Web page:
Although lease renewal proceedings are often issued at Court, the parties rarely end up at trial and instead the renewal lease is usually completed without the intervention of the Court.
From a practical perspective, the fact that lease renewals rarely end up being determined by the Court means that although there are a wide range of principles that can be taken from existing case law, there is a lack of recent case law for parties to refer to in order to assess the Court's likely approach.
However, one recent lease renewal case, Flanders Community Centre Ltd v London Borough of Newham (2016), was heard by the High Court and has emphasised the importance of detailed expert evidence and the role it has to play in the proceedings.
In this case, the London Borough of Newham was the landlord and its tenant, the Flanders Road Community Association, rented a property from it which was used as a community centre.
The original lease was entered into in 2001 and at this stage the property was in need of repair. The parties agreed that the cost of the necessary repair works totalled £14,300 and it was agreed that the tenant would carry out these works at its own cost. In view of this, the landlord and tenant agreed that the initial rent would be 1 a year.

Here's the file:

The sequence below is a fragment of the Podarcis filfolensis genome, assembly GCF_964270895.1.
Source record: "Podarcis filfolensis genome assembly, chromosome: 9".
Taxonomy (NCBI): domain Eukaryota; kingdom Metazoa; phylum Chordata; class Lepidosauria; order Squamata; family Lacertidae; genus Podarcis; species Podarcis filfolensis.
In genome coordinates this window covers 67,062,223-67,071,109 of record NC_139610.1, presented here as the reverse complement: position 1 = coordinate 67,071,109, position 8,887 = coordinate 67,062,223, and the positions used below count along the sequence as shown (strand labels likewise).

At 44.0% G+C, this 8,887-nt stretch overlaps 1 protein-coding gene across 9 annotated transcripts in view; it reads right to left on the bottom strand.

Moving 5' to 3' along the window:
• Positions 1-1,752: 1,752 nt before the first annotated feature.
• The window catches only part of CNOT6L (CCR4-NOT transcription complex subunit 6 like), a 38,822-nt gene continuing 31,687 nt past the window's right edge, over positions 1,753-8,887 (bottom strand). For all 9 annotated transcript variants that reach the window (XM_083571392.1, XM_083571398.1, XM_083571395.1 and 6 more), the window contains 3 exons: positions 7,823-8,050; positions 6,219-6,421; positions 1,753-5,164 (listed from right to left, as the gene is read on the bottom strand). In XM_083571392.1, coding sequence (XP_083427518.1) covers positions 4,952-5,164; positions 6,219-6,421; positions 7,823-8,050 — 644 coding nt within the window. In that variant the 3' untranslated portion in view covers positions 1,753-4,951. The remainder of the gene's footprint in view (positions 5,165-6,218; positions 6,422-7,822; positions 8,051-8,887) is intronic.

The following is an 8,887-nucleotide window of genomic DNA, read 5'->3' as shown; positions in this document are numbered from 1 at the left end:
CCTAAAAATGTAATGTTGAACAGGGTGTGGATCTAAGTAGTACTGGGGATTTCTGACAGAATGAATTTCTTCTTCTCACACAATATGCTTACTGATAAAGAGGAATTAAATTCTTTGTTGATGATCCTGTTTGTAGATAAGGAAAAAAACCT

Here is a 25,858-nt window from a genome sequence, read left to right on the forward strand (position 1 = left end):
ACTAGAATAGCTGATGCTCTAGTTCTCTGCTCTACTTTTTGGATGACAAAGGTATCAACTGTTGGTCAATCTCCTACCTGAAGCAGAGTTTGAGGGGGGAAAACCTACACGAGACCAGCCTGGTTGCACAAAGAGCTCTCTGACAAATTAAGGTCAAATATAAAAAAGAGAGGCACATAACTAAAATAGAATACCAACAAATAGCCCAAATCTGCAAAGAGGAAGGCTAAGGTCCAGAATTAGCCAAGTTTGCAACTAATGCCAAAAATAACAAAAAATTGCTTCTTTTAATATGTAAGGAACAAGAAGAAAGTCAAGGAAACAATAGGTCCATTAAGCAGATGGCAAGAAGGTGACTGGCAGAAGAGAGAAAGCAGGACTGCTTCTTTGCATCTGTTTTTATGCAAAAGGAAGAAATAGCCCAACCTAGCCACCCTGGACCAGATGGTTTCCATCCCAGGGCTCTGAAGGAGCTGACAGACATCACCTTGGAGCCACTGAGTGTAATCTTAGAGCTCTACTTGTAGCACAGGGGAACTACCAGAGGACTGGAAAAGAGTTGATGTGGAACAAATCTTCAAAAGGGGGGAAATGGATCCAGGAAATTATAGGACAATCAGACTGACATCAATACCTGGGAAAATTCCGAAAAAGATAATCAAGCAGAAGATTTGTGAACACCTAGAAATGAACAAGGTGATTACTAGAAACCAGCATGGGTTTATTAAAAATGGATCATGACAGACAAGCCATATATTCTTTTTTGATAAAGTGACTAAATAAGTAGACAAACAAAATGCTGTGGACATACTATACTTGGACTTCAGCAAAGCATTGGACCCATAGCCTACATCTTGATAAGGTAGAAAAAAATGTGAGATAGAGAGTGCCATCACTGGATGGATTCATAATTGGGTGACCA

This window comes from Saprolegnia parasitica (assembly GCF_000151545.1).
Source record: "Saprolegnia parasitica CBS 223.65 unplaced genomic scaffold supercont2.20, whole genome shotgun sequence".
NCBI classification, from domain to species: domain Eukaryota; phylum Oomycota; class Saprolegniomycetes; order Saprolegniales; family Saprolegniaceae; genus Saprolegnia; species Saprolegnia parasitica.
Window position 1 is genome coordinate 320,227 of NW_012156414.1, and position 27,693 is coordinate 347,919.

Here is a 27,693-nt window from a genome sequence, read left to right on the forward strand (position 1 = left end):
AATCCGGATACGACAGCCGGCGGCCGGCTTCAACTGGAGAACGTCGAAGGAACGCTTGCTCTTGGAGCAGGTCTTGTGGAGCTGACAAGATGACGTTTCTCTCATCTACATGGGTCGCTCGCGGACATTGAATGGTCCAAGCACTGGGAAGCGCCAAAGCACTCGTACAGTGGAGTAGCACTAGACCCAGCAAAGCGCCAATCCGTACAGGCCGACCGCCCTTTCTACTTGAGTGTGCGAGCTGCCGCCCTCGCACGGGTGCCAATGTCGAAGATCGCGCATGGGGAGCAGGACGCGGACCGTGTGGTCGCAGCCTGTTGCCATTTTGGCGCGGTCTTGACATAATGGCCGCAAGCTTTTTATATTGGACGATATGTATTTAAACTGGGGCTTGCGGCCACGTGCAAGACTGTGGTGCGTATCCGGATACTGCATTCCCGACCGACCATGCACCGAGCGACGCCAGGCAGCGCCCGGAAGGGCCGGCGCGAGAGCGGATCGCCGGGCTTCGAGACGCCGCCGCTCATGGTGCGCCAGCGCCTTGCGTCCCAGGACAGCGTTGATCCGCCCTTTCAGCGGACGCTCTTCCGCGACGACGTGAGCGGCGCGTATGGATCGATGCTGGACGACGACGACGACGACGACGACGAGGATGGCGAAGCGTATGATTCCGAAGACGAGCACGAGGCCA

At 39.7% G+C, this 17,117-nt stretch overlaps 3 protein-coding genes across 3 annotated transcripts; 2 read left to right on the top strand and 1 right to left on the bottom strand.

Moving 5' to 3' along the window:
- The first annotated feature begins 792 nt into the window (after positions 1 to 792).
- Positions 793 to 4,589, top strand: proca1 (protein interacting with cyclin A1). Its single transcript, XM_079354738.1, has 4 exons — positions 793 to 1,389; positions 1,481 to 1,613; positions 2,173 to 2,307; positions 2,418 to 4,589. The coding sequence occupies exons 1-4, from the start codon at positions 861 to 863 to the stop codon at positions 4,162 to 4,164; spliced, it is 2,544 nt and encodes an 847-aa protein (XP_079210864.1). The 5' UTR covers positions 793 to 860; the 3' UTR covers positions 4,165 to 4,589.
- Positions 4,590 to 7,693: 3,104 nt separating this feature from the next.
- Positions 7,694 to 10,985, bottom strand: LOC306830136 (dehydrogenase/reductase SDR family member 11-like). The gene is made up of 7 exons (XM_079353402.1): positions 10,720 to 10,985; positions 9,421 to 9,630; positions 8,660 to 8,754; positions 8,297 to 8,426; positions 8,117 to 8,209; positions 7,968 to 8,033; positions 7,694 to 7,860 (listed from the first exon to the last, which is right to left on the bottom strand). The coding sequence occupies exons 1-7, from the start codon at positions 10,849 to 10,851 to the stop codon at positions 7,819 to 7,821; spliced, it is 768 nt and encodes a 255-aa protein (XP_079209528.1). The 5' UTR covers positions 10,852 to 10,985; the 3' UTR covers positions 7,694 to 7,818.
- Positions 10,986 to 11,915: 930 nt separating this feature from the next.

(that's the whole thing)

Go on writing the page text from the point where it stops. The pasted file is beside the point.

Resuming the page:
The lease also contained various terms which provided for an increase in the yearly rent if the tenant did not carry out the works within a year and which required the tenant to monitor the use and membership of the community centre.
A rent of 1 was demanded by the landlord throughout the term of the lease and the contractual term expired in 2008.
Terms for the renewal lease could not be agreed and proceedings were subsequently issued. At trial the tenant's expert argued that the renewal rent ought to remain at 1 a year and the landlord's expert argued that a market rent of £16,000 should apply.
Determination of rent under the Landlord and Tenant Act 1954
Under the Landlord and Tenant Act 1954 the renewal rent is to be assessed at a rate at which the premises could be let in the open market and therefore each party is required to submit expert evidence to the Court confirming the level of rent that it maintains is appropriate. The respective valuations are to be based on an open market rent as evidenced by the rent agreed for comparable units in the local area having regard to the terms of those leases and in particular, any onerous lease terms which might depress the level of rent achieved.
The Court's decision
The case was ultimately referred to the High Court who agreed with the County Court Judge that the appropriate rent was 1.
The High Court agreed with the County Court Judge that the evidence submitted by the landlord's expert was inadequate on the basis that the landlord's expert had failed to provide any details of the actual lease terms of the comparables referred to. Therefore she was not able to make a finding on the issue.
This case emphasises the importance of each party preparing and relying on detailed expert evidence because the Court will not allow additional evidence to be relied on at trial.
It also shows just how much significance the passing rent under the lease can have and therefore if either party wants to submit that a lower or higher rent is payable, it needs to make sure that it has thorough expert evidence in place.